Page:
The big advantage of Media Pro over virtually every other current commercial Digital Assets Management system is that it is fast*. It took most of the night for it to load in and database my 70,000 images (35,000 NEF, 35,000 JPEG). Once it had done so, it was a matter of moments to flick through all of them. That's right, you can scroll through all your images and watch them flick in front of your eyes. If you've set it to build 640 x 640 pixel previews (recommended, but not on by default), then you can flick through at sufficient size to pin down exactly which picture has the right facial expression. It's fairly simple to tag your images — more on that in a moment — and Media Pro does a pretty good job of mining any XMP side-car files that you already had — for example generated by Lightroom — and embedded IPTC data to automatically include all the tagging you've ever done.
Light Table view
If the thumbnails are not enough, you can compare images in the 'light table', which allows you to look closely at up to six images at once. This takes a few seconds to load up, but is instant once you have— you can zoom and pan to your heart's content without any appreciable lag. One of the particularly nice features is that if you zoom or pan one of the images on the Light Table, all of them zoom or pan at the same time. You can view in rows, columns or as a grid, and you can also have a histogram and/or exposure warning on screen. You can have the Light Table view on one screen and the thumbnails on the other, if that's how you like to work. The Light Table is naturally creating previews from whatever you give it — preferably RAW files — not using the low resolution embedded preview that comes with the file.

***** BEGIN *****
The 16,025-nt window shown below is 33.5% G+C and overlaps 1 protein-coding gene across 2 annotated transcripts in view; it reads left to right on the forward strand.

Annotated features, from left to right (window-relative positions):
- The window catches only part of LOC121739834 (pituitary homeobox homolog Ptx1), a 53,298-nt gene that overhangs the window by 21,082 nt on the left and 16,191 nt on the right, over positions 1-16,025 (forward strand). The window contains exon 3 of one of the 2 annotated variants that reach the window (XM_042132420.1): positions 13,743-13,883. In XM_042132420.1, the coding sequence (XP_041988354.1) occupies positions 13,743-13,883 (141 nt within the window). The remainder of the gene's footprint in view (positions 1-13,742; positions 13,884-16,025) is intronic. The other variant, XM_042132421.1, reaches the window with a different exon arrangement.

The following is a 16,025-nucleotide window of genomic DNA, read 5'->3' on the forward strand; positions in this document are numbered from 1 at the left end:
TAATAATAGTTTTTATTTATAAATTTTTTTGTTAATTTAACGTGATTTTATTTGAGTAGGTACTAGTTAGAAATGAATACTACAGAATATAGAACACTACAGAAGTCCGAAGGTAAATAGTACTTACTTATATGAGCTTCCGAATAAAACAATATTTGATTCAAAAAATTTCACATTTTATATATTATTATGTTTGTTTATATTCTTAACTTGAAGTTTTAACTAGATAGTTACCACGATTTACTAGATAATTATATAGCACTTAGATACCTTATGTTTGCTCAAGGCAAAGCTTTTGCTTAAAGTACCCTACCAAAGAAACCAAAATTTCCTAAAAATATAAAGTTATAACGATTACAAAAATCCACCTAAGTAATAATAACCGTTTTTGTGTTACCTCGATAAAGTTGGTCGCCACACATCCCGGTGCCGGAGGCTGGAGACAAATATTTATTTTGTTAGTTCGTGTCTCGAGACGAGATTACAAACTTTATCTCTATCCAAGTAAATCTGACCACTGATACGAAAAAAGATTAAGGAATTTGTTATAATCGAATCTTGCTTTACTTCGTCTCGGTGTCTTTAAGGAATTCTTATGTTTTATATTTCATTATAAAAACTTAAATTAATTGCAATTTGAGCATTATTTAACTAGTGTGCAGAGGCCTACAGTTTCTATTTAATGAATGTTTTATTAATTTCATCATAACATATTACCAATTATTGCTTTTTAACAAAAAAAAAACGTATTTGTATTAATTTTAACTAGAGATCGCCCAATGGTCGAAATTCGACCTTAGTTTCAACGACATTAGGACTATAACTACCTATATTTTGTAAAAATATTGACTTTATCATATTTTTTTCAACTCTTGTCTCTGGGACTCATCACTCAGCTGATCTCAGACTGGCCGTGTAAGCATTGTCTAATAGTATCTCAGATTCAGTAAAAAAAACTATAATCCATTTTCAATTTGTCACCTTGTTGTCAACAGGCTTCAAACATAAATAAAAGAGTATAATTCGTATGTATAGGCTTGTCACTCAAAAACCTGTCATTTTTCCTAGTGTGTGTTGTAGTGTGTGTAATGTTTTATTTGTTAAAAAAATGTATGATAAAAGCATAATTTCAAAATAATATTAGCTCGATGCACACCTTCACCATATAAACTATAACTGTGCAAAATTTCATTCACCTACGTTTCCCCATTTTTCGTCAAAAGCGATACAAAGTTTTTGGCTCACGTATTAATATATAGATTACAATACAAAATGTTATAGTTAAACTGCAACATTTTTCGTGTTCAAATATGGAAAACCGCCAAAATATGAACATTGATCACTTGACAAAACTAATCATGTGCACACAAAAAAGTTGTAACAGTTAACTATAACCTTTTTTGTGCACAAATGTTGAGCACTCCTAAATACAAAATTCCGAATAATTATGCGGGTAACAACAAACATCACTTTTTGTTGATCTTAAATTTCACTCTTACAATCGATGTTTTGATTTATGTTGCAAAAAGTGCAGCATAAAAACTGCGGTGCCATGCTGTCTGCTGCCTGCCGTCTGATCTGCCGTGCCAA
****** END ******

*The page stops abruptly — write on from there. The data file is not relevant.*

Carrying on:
Rating the images
Rating the images, in regular view or in Light Table, is easy enough, using the standard 5 star and colour coding system. Press a number for colour coding, and a ctrl-number for 5-star rating. It's instant.
Media Pro has a lot of different ways of cataloging. You can tag images, you can hierarchically tag images, you can put them in catalog sets, you can automatically group them by date, place, person, even capture-burst — especially useful if you are a photojournalist who shoots in sets of maybe thirty captures in two minutes. Tagging or cataloging can be done by either typing the words in, or (more usually) simply dragging the pictures onto the tag. This is ever so slightly counter intuitive — you would expect to drag images into a catalogue, but drag tags onto the images. The Hierarchical Tags separate from ordinary tags seems like a combination of mostly-good-idea and supporting legacy information. The good bit is that you can organise your pictures your way using the hierarchical tags: harvest is a sub-tag of summer is a sub-tag of seasons on my system, for example, whereas the regular tags lift keywords from anything already in your IPTC, XML or EXIF information, which can create a flood of tags that you really don't want or need. The bad bit is that you can't simply drag a regular tag into the hierarchical section, although all hierarchical tags do appear as flat tags as well.